Located at 601 Pennsylvania Avenue, this is the place to head for huge steaks aged in a see-through meat safe, though you had better avoid it at all costs if you are vegetarian. The wine list is impressive, too. Small wonder this restaurant is a favourite among the city’s movers and shakers.
The Old Ebbitt Grill
Head here if you want to join the real old-style Washington establishment. At 675 15th Street, it’s just a block away from the White House. Food is mainly American cuisine but more than just steaks - you should also be able to order a good selection of seafood or oysters from the raw bar if you prefer.
For a virtual tour of American cooking, head for Union Station at 50 Massachusetts Avenue and the restaurant called simply America, where the vast menu features dishes from various states.
Others worth checking out include Kinkead’s (2000 Pennsylvania Avenue). In the Georgetown area, this is thought by many to be the best seafood restaurant in Washington. Try the downstairs bar for a lighter snack and live music.Chi-Cha Lounge, at 1624 U St NW, is a lively and central venue for an after-work drink with your contacts.
Pretty similar to many major western European cities, with suits or other business clothes usually expected at formal meetings and an expectation that you will be fairly punctual. After-hours business entertaining happens but it is, perhaps, not as common as it is in other major US cities or parts of Europe and Asia.
The White House has to be top of the sightseeing agenda. It has been the private residence and administrative headquarters of every US President since 1800.
Take a tour of the FBI Building at 935 Pennsylvania Avenue, where the guides will show you some of the 35,000 guns stored there as well as pictures of the current “10 most wanted” villains in the US.
Visit the two buildings, the West and East Wings, that make up the visually stunning National Gallery of Art on Constitution Avenue, housing one of the world's leading collections of Western paintings, graphics and sculptures.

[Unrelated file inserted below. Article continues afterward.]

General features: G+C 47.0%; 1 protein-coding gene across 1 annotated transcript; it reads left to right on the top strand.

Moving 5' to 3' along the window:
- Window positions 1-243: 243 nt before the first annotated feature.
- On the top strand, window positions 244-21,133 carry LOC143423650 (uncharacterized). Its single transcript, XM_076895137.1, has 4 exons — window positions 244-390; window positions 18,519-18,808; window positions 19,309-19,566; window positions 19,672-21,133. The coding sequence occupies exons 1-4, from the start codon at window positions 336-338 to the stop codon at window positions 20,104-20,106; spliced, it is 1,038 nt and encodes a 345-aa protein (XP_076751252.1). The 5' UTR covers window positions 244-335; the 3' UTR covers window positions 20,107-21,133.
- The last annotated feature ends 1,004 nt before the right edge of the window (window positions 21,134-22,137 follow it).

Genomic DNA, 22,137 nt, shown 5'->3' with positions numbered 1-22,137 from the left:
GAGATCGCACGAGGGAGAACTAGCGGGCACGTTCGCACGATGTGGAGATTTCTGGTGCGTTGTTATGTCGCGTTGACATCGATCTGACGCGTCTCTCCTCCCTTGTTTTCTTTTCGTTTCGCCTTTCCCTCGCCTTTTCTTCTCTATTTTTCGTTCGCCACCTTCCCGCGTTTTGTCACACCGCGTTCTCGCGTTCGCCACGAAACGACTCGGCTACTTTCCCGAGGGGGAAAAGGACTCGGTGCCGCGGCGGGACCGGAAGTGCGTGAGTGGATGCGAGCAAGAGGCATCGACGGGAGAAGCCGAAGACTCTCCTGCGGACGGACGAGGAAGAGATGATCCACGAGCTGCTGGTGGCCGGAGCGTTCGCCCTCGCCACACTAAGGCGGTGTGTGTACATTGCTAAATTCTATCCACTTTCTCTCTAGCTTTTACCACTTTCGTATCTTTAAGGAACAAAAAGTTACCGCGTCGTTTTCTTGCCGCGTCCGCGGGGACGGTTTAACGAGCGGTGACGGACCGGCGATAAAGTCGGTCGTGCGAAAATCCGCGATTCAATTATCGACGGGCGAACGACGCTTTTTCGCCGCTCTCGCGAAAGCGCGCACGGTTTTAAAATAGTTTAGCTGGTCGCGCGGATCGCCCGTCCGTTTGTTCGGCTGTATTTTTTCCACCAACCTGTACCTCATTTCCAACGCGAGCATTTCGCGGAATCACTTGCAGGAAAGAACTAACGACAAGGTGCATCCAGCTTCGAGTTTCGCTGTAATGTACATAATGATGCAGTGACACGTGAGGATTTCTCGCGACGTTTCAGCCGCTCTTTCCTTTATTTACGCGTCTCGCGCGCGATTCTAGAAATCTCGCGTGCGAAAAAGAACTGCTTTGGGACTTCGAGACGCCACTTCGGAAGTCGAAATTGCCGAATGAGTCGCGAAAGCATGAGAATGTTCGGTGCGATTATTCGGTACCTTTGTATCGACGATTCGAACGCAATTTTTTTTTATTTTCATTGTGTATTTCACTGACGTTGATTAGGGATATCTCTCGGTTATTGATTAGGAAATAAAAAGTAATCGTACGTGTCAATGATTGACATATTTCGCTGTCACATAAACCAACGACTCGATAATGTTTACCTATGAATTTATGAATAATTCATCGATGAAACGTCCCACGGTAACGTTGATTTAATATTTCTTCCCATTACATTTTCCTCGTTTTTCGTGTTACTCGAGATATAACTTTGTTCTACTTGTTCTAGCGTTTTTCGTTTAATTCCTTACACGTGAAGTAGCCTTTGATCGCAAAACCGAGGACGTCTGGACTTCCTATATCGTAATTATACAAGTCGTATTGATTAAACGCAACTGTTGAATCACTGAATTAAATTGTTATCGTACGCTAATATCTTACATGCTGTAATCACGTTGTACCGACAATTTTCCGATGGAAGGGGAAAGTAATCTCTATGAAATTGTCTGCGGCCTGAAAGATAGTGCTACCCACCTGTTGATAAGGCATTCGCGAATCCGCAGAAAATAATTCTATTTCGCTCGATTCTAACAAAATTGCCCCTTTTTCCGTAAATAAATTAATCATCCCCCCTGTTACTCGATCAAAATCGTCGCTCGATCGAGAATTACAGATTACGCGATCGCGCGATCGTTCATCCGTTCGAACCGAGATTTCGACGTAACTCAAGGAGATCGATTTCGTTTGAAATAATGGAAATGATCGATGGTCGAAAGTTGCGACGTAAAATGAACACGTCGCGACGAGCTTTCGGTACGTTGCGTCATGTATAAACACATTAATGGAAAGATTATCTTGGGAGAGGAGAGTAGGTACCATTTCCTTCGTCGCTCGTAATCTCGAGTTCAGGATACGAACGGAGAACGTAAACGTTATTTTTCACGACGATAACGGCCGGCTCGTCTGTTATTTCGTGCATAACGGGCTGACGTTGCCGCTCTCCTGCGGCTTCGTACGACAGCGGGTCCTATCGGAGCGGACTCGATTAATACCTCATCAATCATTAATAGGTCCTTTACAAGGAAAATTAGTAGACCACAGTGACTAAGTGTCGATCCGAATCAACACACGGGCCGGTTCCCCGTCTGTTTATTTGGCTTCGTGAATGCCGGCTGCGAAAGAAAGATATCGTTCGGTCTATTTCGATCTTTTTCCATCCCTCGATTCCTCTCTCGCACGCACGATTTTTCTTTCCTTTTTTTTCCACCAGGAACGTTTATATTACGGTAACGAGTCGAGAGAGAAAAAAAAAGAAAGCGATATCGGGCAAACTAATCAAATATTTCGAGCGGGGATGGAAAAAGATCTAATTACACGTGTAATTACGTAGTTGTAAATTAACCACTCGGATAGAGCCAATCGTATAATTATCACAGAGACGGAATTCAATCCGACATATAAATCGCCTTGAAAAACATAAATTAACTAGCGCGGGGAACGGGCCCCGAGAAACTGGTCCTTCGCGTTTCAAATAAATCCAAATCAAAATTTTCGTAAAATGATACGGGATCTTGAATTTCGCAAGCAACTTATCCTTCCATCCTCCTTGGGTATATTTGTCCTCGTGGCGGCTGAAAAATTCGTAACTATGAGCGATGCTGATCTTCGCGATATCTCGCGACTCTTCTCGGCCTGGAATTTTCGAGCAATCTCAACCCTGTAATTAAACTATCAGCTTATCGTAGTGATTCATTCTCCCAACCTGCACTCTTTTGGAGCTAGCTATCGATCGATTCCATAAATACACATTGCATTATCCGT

Don’t miss the National Mall, running from the US Capitol to the Potomac River, a tree-lined grassy strip containing many of the city’s most famous attractions, including the Washington Monument, the Lincoln, Roosevelt and Jefferson Memorials, the Capitol, White House, museums of the Smithsonian Institution and the National Gallery of Art.
Washington DC is five hours behind UK time.
Office hours are generally Monday to Friday, 9am to 5.30pm.
Washington has no particular streets devoted to designer shops; instead, they tend to be spread out. In the downtown area head for The Shops at National Place, between 13th and 14th E and F streets.


Jeff Mills has been reporting on the business and leisure travel and lifestyle sectors for more than 30 years, during which time he has visited most countries of the world at least once. A previous editor of the leading travel industry newspaper, Travel Weekly, and travel editor of Sunday Business, London-based Mills now has a business travel column in the Spectator Business and writes on travel regularly for a number of national newspapers, glossy consumer magazines and travel websites.